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, Rishton Colliery

Clarence Wade age 17 a Bain attendant from 2 school street, Rishton was admitted to B. R. I. hospital with injuries received when he was trapped between 2 trucks at Rishton Colliery. His right leg was badly lacerated and his left leg also injured. He was detained by the hospital.


Wednesday, December 22, 1819, Little Harwood

An explosion of a steam boiler took place at a coal pit near Little Harwood brook, around the 10th of Dec, 1819 when four men where killed. An inquest was held on the 17th Dec, 1819. Present were John Landlas, Thomas Pilling, John Tithrow, and William Woods. A verdict of “accidental death” was recorded. Three other men were seriously injured. (This coal pit became to be known as “blow up” pit Little Harwood) The site of this pit was at the side of the old Great Harwood loop railway line, near the arterial road. There use to be some cottages at this site and they where later called “blow up” cottage


Wednesday, May 2, 1838, Meadowhead Pit

An inquest was held Monday at the Cross Inn, Oswaldtwistle, on Robert Taylor was killed in Haworth and Barnes pit at Rishton. Last Friday he was repairing the pump tree which raised the water from the mine. A scaffold was hung over the mouth of the pit. Scaffold had been erected over the mouth of the pit, suspended by 4 cords which were attached to a rope which was fixed to the “jenny”. Mr. Taylor stepped upon the scaffold and directed a Mr. Ward, who was in control of the “jenny” to lower Mr. Taylor into the mine. He had been lowered about 27 ft, when Mr. Taylor called out to Mr. Ward to tell him to stop the lowering operation. Mr. Taylor called stop to Mr. Ward, but some thing went wrong and Ward could not stop the jenny because it was out of gear. The scaffold lowered to rapidly and struck a trough and Mr. Taylor fell off the scaffold, to the bottom of the pit, A distance of 150ft. Mr. Taylor’s right leg was ripped off in the fall and he had a bad head Injury, but Mr. Taylor died almost immediately. It could not be ascertained as to how the jenny had slipped the gearing but “accidental death” was recorded. Previously recorded on this page as an incident in 1883. Same date.


Wednesday, May 29, 1839, Meadowhead Pit

A girl named Ann Booth was killed in a coal mine in Rishton. She was aged 12 years old. The inquest was held at the Petre Arms, Clayton Le Moors. She was a drawer at Messrs Haworth and Barnes coal mine. On the previous day during the time the machinery was stopped, she was leaning against a part of the machinery when it was set in motion again. She was caught by one of the wheels and drawn in. The machinery was stopped as quickly as possible but it was found she had been killed instantly. A verdict of accidental death was recorded.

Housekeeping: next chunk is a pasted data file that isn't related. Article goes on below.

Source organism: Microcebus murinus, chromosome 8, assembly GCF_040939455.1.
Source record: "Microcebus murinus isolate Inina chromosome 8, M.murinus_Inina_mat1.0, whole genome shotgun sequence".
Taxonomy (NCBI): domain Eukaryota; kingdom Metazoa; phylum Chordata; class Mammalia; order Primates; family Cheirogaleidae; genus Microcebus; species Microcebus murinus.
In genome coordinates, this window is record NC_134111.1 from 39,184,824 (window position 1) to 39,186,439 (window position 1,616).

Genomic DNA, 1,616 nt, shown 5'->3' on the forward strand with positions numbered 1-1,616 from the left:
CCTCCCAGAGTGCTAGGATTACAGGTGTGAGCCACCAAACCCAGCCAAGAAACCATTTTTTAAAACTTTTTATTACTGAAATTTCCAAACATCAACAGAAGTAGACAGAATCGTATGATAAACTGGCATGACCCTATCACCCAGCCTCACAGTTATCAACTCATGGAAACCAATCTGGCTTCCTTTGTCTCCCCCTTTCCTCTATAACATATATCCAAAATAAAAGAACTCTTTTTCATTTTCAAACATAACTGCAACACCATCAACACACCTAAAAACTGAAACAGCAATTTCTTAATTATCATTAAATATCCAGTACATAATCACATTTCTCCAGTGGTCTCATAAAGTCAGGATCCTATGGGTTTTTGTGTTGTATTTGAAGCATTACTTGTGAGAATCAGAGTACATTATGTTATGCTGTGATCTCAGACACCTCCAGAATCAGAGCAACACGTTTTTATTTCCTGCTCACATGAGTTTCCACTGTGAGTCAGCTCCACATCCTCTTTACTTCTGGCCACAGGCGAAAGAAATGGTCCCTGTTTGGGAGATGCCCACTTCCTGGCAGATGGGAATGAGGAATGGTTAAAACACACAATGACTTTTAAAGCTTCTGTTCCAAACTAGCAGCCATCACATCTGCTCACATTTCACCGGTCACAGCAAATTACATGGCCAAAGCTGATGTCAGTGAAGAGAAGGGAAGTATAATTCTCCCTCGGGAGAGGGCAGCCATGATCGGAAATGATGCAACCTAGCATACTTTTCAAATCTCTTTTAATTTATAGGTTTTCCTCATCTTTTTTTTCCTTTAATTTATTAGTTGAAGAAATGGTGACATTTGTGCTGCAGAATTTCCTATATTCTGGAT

Wednesday, March 17, 1841, Dunkenhalgh Park Colliery

Reported in Blackburn Standard, On Saturday last an inquest was held at the Thorn public house in Church, on John Eastwood and Evan Whittaker. Both boys were aged 12 years old and were drawers in Messrs Haworth, Barnes and Boardman's coal mine in Dunkenhalgh Park. Last Thursday night at about 10:15pm, the banks man was letting them down the pit in a tub, but when they had only descended a yard or two, the ropes broke. They fell to the bottom, a distance of 75 yards, and were killed on the spot. The pit, which is a new one, is much affected by foul air and, to purify it, a fire has been kept at the bottom for a day or two. The rope, which was also new, had coiled at the bottom the last time it was used. It had been let down and had caught fire. One of the men who was going down into the pit by the other end of the rope met the burning rope coming up, and shouted at once to the banks man to tell him of it, but owing to the noise made by water falling down the sides of the mine he could not make him understand what he said. A verdict of accidental death was recorded.


Wednesday, September 22, 1841, Dunkenhalgh Park Colliery

Reported in the Blackburn Standard. An inquest was held at the Thorn Public house last Thursday on Edward Spencer age 20, a miner at Messrs Haworth, Barnes and Boardman's coal mine in Dunkenhalgh Park. The mine was subject to firedamp and there have been several explosions recently but no fatalities. On Monday morning the overlooker went through the workings with a safety lamp, and there appeared to be no danger. At this time Spencer was at work in his proper place. Shortly after the overlooker had gone, Spencer told a fellow workman that he was going to steal a pillar, and to do so went into a part of the mine that was not inspected, where he had no business to go. Immediately he got there an explosion took place from the candle which he was holding in his hand. He was much burnt about the face and body and died on the evening of the next day. There were about 26 people employed in the mine, all of whom were under penalty not to leave the place they are set to work. A verdict of accidental death was recorded.


Saturday, February 19, 1859, Meadowhead Pit

Last Wednesday there was a fatal accidental at Mr. Barnes coal mine in Rishton. Having finished work, Richard Whitaker of Alleytroyds was about to come up the pit when a stone fell from one side and killed him instantly.


Saturday, August 10, 1872, Dunkenhalgh Park Colliery